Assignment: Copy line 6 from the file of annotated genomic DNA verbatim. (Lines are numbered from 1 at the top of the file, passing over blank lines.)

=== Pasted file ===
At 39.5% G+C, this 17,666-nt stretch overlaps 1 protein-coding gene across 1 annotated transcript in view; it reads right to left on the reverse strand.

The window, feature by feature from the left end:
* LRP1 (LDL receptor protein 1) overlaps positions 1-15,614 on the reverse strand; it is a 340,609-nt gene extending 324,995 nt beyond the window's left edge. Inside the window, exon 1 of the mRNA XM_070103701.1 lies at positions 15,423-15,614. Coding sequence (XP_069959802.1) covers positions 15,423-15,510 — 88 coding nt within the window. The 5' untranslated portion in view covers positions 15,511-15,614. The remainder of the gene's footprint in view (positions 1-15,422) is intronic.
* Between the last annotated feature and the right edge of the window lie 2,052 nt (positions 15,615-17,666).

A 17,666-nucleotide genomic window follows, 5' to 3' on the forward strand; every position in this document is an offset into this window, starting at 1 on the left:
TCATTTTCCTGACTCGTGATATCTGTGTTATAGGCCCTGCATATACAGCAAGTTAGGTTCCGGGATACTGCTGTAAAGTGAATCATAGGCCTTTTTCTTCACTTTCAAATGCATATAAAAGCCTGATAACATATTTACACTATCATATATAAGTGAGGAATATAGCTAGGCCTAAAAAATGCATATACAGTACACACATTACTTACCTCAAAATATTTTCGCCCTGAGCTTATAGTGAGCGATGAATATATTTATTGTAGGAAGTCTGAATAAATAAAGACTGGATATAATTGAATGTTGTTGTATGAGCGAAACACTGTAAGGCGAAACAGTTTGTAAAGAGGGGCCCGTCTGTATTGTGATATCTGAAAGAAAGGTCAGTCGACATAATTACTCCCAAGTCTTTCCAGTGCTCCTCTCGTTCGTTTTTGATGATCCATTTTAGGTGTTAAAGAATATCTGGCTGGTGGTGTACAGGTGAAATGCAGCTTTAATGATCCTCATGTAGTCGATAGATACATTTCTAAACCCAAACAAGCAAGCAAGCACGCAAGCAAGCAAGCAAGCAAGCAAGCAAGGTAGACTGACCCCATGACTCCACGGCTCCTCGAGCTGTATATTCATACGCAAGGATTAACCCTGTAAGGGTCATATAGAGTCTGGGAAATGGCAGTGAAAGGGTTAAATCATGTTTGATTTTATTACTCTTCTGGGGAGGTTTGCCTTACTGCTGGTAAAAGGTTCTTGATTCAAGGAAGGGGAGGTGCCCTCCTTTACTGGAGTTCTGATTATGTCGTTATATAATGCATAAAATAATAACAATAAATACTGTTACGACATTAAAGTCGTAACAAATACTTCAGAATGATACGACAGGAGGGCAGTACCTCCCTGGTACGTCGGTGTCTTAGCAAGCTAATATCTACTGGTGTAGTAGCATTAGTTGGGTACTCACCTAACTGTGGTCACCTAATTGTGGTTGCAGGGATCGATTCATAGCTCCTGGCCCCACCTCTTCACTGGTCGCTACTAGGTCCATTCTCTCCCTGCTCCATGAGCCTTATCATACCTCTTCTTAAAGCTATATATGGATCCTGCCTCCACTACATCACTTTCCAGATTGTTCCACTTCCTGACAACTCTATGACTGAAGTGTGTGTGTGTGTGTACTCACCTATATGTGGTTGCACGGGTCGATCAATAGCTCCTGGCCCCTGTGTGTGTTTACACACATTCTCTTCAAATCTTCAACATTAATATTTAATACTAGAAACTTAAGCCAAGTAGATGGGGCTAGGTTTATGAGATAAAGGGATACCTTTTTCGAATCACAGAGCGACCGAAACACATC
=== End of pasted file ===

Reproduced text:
TCATTTTCCTGACTCGTGATATCTGTGTTATAGGCCCTGCATATACAGCAAGTTAGGTTCCGGGATACTGCTGTAAAGTGAATCATAGGCCTTTTTCTTCACTTTCAAATGCATATAAAAGCCTGATAACATATTTACACTATCATATATAAGTGAGGAATATAGCTAGGCCTAAAAAATGCATATACAGTACACACATTACTTACCTCAAAATATTTTCGCCCTGAGCTTATAGTGAGCGATGAATATATTTATTGTAGGAAGTCTGAATAAATAAAGACTGGATATAATTGAATGTTGTTGTATGAGCGAAACACTGTAAGGCGAAACAGTTTGTAAAGAGGGGCCCGTCTGTATTGTGATATCTGAAAGAAAGGTCAGTCGACATAATTACTCCCAAGTCTTTCCAGTGCTCCTCTCGTTCGTTTTTGATGATCCATTTTAGGTGTTAAAGAATATCTGGCTGGTGGTGTACAGGTGAAATGCAGCTTTAATGATCCTCATGTAGTCGATAGATACATTTCTAAACCCAAACAAGCAAGCAAGCACGCAAGCAAGCAAGCAAGCAAGCAAGCAAGGTAGACTGACCCCATGACTCCACGGCTCCTCGAGCTGTATATTCATACGCAAGGATTAACCCTGTAAGGGTCATATAGAGTCTGGGAAATGGCAGTGAAAGGGTTAAATCATGTTTGATTTTATTACTCTTCTGGGGAGGTTTGCCTTACTGCTGGTAAAAGGTTCTTGATTCAAGGAAGGGGAGGTGCCCTCCTTTACTGGAGTTCTGATTATGTCGTTATATAATGCATAAAATAATAACAATAAATACTGTTACGACATTAAAGTCGTAACAAATACTTCAGAATGATACGACAGGAGGGCAGTACCTCCCTGGTACGTCGGTGTCTTAGCAAGCTAATATCTACTGGTGTAGTAGCATTAGTTGGGTACTCACCTAACTGTGGTCACCTAATTGTGGTTGCAGGGATCGATTCATAGCTCCTGGCCCCACCTCTTCACTGGTCGCTACTAGGTCCATTCTCTCCCTGCTCCATGAGCCTTATCATACCTCTTCTTAAAGCTATATATGGATCCTGCCTCCACTACATCACTTTCCAGATTGTTCCACTTCCTGACAACTCTATGACTGAAGTGTGTGTGTGTGTGTACTCACCTATATGTGGTTGCACGGGTCGATCAATAGCTCCTGGCCCCTGTGTGTGTTTACACACATTCTCTTCAAATCTTCAACATTAATATTTAATACTAGAAACTTAAGCCAAGTAGATGGGGCTAGGTTTATGAGATAAAGGGATACCTTTTTCGAATCACAGAGCGACCGAAACACATC